Pearson slump drags FTSE lower
LONDON – Britain’s top share index dipped on Wednesday, hit by a drop in Pearson after it said that full-year profit would come in at the lower end of its range.
Pearson fell 13.5 percent, set for its sharpest fall since 1987, after the British education publisher said that to lower enrolments at some colleges in the United States and lower school text book purchases in some parts of South Africa would hit full year results.
Analysts said that following a few years of transition, the results showed that the company had still not confronted some of its structural issues.
“While the 2012/3 profit warnings could be explained away in the narrative of tough transition years, 2015 was supposed to be the year of stabilisation,” analysts at Liberum said in a note, reiterating the stock as a “Top Sell”.
“This is clearly not happening and there will be increased questions over 2016.”
The drop was set to trim over 5 points off the FTSE 100 index, enough to take British blue chip shares into negative territory. The index was down 4.78 points, or 0.1 percent, at 6,340.35 points by 0734 GMT.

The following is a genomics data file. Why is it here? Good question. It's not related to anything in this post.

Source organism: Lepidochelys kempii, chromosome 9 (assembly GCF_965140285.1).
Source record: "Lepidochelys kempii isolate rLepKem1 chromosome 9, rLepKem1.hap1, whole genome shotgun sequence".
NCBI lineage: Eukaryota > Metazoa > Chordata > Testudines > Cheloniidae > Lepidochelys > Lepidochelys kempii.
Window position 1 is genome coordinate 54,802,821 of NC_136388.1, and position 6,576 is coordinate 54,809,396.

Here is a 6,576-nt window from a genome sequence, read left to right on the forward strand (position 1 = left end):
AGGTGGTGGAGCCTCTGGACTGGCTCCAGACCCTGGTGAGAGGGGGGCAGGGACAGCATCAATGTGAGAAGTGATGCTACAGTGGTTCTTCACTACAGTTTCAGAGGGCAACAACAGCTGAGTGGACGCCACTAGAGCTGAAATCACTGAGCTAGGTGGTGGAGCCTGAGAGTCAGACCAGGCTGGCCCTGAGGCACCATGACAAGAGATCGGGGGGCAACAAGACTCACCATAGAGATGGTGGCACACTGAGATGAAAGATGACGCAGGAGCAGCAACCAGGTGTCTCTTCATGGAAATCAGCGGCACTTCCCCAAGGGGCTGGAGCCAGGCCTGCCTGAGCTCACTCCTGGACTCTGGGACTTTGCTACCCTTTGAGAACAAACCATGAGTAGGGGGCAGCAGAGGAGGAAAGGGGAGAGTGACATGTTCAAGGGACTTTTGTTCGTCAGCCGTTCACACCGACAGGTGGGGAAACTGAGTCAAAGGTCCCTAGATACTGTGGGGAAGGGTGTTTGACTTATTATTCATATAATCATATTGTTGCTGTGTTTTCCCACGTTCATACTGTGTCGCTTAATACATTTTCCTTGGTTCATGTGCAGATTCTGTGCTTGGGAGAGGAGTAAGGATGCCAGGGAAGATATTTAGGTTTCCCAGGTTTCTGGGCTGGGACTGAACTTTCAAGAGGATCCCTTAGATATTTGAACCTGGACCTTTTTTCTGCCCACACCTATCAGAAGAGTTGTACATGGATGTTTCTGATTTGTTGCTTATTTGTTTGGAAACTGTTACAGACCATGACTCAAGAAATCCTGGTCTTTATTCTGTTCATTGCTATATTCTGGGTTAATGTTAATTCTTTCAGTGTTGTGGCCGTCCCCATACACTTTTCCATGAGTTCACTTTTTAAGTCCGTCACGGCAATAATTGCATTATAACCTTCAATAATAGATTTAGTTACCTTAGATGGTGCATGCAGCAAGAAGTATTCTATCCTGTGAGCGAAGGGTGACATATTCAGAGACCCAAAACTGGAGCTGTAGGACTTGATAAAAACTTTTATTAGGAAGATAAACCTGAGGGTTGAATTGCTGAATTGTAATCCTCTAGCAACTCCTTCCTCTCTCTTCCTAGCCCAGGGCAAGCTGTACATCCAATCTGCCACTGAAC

Among risers, chip designer ARM, which licenses chips for use in Apple products, surged 8.6 percent after results.
The rise came after it met expectations with a 27 percent rise in third-quarter profit, and its confident outlook alleviated concerns about a slowdown in the semi-conductor sector.
Sky rose 2.3 percent after posting slightly better-than-expected first-quarter operating profit, helped by strong new broadband additions in Britain.
Reckitt Benckiser rose 2.2 percent, touching an all-time high after it raised its full-year sales outlook following a bigger-than-expected gain in third-quarter sales helped by consumer health products.
Britain’s Merlin Entertainments rose 2 after announcing it will take its Legoland amusement park to Shanghai as part of a deal agreed with investment firm China Media Capital during the state visit of President Xi Jinping.
Among mid-caps, Home Retail slumped 13.2 percent after Britain’s biggest household goods retailer issued a profit warning due to weak Argos trading.
“Despite being Sellers this has somewhat exceeded even our bearish anticipation,” analysts at Haitong Research said in a note, reiterating their “Sell” rating on the stock.
“The unwinding of the Argos story leaves us needing to be persuaded that it is not staring into an abyss.” -Reuters